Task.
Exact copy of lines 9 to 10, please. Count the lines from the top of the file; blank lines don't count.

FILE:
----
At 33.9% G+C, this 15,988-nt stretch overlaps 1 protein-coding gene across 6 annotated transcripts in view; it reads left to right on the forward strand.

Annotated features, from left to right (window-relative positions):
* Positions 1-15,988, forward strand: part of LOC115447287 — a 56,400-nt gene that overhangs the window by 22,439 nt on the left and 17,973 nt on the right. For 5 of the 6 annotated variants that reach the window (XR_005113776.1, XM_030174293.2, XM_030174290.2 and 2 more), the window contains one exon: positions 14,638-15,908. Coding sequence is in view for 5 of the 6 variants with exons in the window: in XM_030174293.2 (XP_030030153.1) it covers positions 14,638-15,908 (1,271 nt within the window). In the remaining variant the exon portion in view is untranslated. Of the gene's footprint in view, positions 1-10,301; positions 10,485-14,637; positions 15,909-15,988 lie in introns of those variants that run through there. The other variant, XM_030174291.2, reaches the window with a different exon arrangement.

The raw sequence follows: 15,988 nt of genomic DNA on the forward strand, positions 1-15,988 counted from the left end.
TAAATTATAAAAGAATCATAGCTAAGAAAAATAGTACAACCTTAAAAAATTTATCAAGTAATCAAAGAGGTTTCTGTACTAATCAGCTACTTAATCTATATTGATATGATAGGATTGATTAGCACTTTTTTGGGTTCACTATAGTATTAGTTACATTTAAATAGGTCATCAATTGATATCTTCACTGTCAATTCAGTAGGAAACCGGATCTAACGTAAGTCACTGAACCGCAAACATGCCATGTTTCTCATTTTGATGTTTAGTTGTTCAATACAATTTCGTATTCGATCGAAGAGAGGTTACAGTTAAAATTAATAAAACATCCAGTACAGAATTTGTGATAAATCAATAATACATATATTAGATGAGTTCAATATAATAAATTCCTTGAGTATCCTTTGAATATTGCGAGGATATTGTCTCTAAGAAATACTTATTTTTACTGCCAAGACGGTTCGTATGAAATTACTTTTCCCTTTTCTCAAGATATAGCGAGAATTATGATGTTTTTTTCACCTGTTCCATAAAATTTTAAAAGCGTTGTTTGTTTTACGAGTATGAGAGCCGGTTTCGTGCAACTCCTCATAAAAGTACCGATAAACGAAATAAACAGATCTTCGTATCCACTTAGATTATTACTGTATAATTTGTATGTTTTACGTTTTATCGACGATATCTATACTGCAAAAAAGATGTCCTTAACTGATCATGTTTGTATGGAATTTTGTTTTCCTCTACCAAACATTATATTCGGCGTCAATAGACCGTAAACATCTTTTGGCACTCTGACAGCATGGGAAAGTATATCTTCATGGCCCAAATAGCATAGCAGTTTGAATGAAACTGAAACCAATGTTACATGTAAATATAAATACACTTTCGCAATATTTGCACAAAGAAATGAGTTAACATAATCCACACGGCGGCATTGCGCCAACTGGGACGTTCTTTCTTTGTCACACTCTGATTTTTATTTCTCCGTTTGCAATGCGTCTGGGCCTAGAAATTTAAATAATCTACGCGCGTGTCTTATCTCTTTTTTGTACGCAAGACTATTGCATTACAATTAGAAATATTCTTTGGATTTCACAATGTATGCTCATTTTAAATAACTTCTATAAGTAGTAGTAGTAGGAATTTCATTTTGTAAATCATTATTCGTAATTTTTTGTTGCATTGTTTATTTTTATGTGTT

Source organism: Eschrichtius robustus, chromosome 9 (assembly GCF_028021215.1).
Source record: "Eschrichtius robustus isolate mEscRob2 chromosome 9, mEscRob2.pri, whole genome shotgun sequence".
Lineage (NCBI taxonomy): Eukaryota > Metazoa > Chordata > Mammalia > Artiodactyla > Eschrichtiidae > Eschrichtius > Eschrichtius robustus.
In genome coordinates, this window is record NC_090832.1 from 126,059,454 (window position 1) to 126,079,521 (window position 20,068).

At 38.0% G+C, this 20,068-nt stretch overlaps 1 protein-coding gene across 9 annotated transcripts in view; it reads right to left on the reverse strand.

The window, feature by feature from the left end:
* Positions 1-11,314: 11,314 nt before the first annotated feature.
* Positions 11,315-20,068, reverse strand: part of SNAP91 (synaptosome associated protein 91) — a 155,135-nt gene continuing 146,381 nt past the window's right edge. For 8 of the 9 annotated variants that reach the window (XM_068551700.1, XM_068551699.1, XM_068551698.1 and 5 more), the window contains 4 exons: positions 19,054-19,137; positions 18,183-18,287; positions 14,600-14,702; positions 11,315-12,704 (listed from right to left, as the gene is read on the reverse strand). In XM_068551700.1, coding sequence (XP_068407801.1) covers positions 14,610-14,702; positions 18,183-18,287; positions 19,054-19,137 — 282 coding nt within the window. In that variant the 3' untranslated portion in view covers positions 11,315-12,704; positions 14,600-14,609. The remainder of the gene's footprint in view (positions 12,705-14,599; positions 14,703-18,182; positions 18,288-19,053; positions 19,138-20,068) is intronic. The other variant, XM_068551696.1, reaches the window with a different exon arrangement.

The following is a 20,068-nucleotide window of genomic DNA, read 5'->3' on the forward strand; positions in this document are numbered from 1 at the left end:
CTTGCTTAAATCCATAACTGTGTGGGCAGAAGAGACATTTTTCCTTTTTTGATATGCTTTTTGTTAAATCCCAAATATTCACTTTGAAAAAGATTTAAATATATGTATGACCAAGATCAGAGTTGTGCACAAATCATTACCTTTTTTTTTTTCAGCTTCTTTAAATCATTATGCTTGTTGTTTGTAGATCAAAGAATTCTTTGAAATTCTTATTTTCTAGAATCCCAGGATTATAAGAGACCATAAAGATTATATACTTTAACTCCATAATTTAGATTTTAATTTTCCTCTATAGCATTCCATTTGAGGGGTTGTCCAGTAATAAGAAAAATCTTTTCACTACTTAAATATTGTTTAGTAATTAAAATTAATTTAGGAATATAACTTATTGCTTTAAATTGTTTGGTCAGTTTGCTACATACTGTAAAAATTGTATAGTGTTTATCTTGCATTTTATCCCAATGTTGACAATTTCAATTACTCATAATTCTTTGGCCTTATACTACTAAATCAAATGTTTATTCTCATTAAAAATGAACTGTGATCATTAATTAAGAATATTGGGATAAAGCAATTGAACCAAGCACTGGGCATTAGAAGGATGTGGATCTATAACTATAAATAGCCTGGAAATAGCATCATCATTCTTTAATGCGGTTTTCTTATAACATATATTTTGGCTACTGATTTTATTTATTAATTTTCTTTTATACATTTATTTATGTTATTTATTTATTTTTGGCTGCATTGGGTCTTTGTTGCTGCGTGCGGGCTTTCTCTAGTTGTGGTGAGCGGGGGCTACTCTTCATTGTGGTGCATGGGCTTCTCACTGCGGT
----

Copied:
In genome coordinates, this window is record NC_090832.1 from 126,059,454 (window position 1) to 126,079,521 (window position 20,068).

At 38.0% G+C, this 20,068-nt stretch overlaps 1 protein-coding gene across 9 annotated transcripts in view; it reads right to left on the reverse strand.